- Trip Outline
- Trip Includes
- Trip Excludes
The Maasai community live in small mud-thatched villages, surrounded by their cattle and smaller livestock. For hundreds of years the Masai have roamed these lands of Kenya and Tanzania, living a free, nomadic lifestyle. Their traditional lands now comprise much of Kenya’s national parks.
A highlight of your safari vacation is a visit with these Maasai people. Many of the tribes welcome visitors to their villages to view up close their culture and lifestyle.
Arriving at the Village – An Explosion of Colour
The first thing you’ll notice as you enter a village is the many vivid colours of the Masai’s garments. The bright shukas or sheets they wear contrast strongly with the greens and browns of the landscape.
Adding to this display of colour is the brightly beaded jewelry – necklaces, bracelets and amulets – worn by the women and men.
This beadwork, while very appealing, has more than just an ornamental value. The women who create it express their identity and social status with these handcrafted pieces.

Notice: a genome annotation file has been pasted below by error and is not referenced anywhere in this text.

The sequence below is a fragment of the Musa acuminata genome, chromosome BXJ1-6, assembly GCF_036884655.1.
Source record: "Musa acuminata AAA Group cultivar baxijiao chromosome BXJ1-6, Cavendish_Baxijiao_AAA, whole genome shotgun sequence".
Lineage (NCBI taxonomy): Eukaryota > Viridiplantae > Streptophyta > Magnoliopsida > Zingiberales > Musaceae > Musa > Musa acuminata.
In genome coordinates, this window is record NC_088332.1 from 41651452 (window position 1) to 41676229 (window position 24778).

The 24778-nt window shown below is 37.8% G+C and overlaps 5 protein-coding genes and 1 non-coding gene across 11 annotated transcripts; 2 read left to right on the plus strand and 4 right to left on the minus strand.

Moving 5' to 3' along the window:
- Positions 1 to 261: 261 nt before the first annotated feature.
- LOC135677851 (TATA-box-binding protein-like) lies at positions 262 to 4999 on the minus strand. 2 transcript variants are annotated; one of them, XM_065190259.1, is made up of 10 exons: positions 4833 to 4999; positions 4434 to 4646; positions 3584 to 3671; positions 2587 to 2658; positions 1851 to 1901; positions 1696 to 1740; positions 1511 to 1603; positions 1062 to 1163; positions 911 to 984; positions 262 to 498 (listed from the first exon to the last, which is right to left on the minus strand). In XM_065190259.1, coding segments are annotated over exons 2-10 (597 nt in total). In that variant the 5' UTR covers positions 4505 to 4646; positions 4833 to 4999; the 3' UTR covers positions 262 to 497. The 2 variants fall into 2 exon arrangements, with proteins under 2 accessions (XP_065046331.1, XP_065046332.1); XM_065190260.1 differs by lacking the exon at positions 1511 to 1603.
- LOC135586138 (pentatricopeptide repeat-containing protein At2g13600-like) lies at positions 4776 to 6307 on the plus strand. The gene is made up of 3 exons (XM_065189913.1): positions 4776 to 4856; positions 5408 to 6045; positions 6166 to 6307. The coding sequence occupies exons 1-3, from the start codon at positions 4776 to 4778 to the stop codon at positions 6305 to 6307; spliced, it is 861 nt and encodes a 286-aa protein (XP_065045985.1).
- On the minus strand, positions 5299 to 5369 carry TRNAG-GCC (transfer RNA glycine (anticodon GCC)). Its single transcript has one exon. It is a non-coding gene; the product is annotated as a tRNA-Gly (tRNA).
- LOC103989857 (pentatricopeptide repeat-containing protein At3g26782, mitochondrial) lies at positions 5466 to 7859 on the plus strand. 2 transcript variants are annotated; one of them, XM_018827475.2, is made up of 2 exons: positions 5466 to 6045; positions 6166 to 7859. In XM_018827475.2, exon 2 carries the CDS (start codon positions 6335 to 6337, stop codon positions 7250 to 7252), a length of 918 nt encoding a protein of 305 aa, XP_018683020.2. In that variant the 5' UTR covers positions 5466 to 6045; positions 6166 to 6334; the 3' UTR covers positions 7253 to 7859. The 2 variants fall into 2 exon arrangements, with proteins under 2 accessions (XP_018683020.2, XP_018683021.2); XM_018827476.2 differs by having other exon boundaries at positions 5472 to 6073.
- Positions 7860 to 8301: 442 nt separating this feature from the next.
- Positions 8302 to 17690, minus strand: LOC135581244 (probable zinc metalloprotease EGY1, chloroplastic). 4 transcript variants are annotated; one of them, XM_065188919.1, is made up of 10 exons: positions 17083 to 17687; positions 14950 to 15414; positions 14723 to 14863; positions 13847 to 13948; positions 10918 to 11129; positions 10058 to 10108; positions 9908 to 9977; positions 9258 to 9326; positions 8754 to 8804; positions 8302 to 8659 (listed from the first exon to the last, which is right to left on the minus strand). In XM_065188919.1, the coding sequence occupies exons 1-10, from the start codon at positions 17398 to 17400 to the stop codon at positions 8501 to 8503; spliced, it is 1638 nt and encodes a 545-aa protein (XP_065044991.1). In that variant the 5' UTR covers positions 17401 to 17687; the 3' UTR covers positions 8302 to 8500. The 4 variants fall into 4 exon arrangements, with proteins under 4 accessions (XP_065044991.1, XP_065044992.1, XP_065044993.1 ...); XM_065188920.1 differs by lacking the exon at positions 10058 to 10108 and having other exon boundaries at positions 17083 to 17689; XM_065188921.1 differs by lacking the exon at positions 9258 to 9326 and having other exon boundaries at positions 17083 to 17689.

You’ll see displays of this beaded jewelry for sale, and you can help support the village with a purchase… as well as bringing home an authentic souvenir from your travels.
Music and Dance
You may get to experience the villagers singing and dancing… and you might even be able to join in! The Maasai are known for their rhythmic call-and-response singing. Perhaps their most widely known dance is the adumu or “jumping dance”.
The warriors form a circle with one person entering the center. This dancer will jump higher and higher to the rhythms of the singers. As he jumps higher the singers will raise the pitch of their voices.
Sometimes guests are invited into the circle, adding to the dancing fun!
Standing in muted contrast to the colourful villagers, you’ll see the browns and grays of the Maasai’s houses, called bomas. Small structures with thatched roofs, it is the job of the Maasai women to build these sturdy dwellings.
The women begin with a framework of timber poles and interweave smaller branches to form a structure. This is then covered with a mixture of mud, grass, cow dung, urine and ash. The entire structure is no more than 3 x 5 m in area and stands only 1.5 m tall.
Yet the family cooks, eats, sleeps and socialises in this modest structure – even sharing space with small livestock! You may be able to peek inside to experience a very different lifestyle.
The men also participate in constructing this homestead. It is their responsibility to build the protective fencing around the village to keep lions and other predators away from the livestock.
- Admission ticket
- Local guide
- Hotel pickup and drop-off
- Live entertainment
- Private tour
- Food and drinks
- Gratuities (recommended)
- Souvenir photos (available to purchase)
No Details Found